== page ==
• Prior Material Breach:

Sometimes the breach of the agreement in the contract is not always because of the failure to perform. In order to be a breach, the failure to perform must not be a minor but “material”. A provision is material where it “go(es) to the essence of the contract.” Where a prior material breach occurs by one party, the non-breaching party is discharged of any further obligations remaining under the contract, provided however, that the non-breaching party must first establish performance on its part. As the Court in Hyman v. Cohen noted: A material breach, gives to the right to rescind the contract or to treat it as a breach of the entire contract to the injured party—in other words, an entire/total breach—and to maintain an action for damages for a total breach. Whenever there is a total breach of a contract by one party to it, the other is at liberty to treat the contract as broken and desist from any further effort on his part to perform it. In other words, he may abandon it and recover as damages for the breach the profits he would have received by a full performance.

  • THE SLAVIN DOCTRINE

According to Slavin doctrine, the contractor is not responsible for the defects and losses like personal injury or property damage from defective construction as the owner of the property finally accepted the work with knowledge of the defect giving rise to the claim. If the defect is of patent type, then the owner of the property will be held responsible However insufficient knowledge of the defect or defects that are visible only after a time period do not works in the favor of contractor and the contractor might be held responsible for the defect. As one court has described, “The Slavin doctrine considers the respective liability of an owner and contractor, after the owner has resumed possession of the construction, for injuries to a third person for negligence of the contractor in the construction of the improvement.”

  • The Economic Loss Doctrine

Doctrine considers all the losses which are financial in nature and involve loss of capital. Under this doctrine, the plaintiff must plead something in addition to a purely economic loss for their claim to stand. However, in recent years, the Florida Supreme Court has found this doctrine to apply strictly to product liability, which may have a significant impact on its future application.

4.0 Florida law limitations:

  1. Right to Cure

Florida state has ‘right to cure’ statutes, which states that the project owner/ homeowner, must first notify the construction professional of the defects and allow them the opportunity to repair the defect before filing a lawsuit. For Florida state a 60 day wait period following the 558 notice is to follow and this time is to be given to the party to repair or cure the damages.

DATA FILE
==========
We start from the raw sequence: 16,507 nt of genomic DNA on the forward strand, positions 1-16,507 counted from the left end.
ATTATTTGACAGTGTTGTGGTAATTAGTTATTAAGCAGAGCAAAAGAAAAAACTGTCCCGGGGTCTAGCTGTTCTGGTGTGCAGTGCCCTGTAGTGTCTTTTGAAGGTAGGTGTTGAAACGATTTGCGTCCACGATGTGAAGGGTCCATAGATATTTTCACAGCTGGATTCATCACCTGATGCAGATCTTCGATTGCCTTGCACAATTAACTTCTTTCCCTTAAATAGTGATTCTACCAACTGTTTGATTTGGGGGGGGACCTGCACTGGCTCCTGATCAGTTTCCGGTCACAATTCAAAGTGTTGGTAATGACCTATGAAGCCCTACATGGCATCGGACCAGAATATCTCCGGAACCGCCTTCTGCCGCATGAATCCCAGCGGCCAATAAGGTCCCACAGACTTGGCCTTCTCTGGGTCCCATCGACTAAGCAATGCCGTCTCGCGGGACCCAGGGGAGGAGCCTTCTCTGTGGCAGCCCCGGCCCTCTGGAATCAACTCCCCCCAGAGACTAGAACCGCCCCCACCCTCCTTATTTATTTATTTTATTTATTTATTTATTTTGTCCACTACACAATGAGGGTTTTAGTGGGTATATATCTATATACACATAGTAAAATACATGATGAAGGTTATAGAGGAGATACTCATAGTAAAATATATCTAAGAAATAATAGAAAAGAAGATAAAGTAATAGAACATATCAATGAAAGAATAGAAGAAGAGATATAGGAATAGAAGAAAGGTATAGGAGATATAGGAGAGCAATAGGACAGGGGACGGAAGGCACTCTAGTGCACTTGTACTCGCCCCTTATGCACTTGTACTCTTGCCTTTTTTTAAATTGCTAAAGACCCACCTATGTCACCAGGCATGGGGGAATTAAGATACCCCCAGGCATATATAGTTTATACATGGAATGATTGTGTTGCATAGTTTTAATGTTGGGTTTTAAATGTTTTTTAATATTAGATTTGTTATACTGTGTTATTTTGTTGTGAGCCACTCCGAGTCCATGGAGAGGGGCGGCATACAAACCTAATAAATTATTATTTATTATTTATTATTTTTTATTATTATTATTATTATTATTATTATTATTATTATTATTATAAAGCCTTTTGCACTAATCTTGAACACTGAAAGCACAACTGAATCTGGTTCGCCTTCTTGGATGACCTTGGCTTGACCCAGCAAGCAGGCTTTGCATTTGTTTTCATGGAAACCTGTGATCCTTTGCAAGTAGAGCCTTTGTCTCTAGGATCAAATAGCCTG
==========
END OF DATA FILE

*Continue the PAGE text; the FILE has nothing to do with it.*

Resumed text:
• Statute of Repose

Even if the defect is not found in the stated time period of ten years for construction defects, statute of repose limits the duration to file a suit. In Florida, any defect in property should fall under the time period of both the statute of limitations and statute of repose after the possession and discovery of defect. This period is also stated in the Florida state law chapter 95 section 03.

  • Statutes of limitations

Every state has its own procedure to resolve the disputes between designers, contractors, and subcontractors. Claims like breach of warranty, tort claims and contract disputes will determine the amount of time one has to file a lawsuit and this deadline is known as statute of limitations. Florida statute of limitations says a period of four years needs to be considered for filing a law suit. Chapter 95 of Florida state law describes the limits for different claims and cases in detail.

“An action founded on the design, planning, or construction of an improvement to real property, with the time running from the date of actual possession by the owner, the date of the issuance of a certificate of occupancy, the date of abandonment of construction if not completed, or the date of completion or termination of the contract between the professional engineer, registered architect, or licensed contractor and his or her employer, whichever date is latest; except that, when the action involves a latent defect, the time runs from the time the defect is discovered or should have been discovered with the exercise of due diligence. In any event, the action must be commenced within 10 years after the date of actual possession by the owner, the date of the issuance of a certificate of occupancy, the date of abandonment of construction if not completed, or the date of completion or termination of the contract between the professional engineer, registered architect, or licensed contractor and his or her employer, whichever date is latest. Completion of the contract means the later of the date of final performance of all the contracted services or the date that final payment for such services becomes due without regard to the date final payment is made.”

5.0 TYPES OF DEFECTS: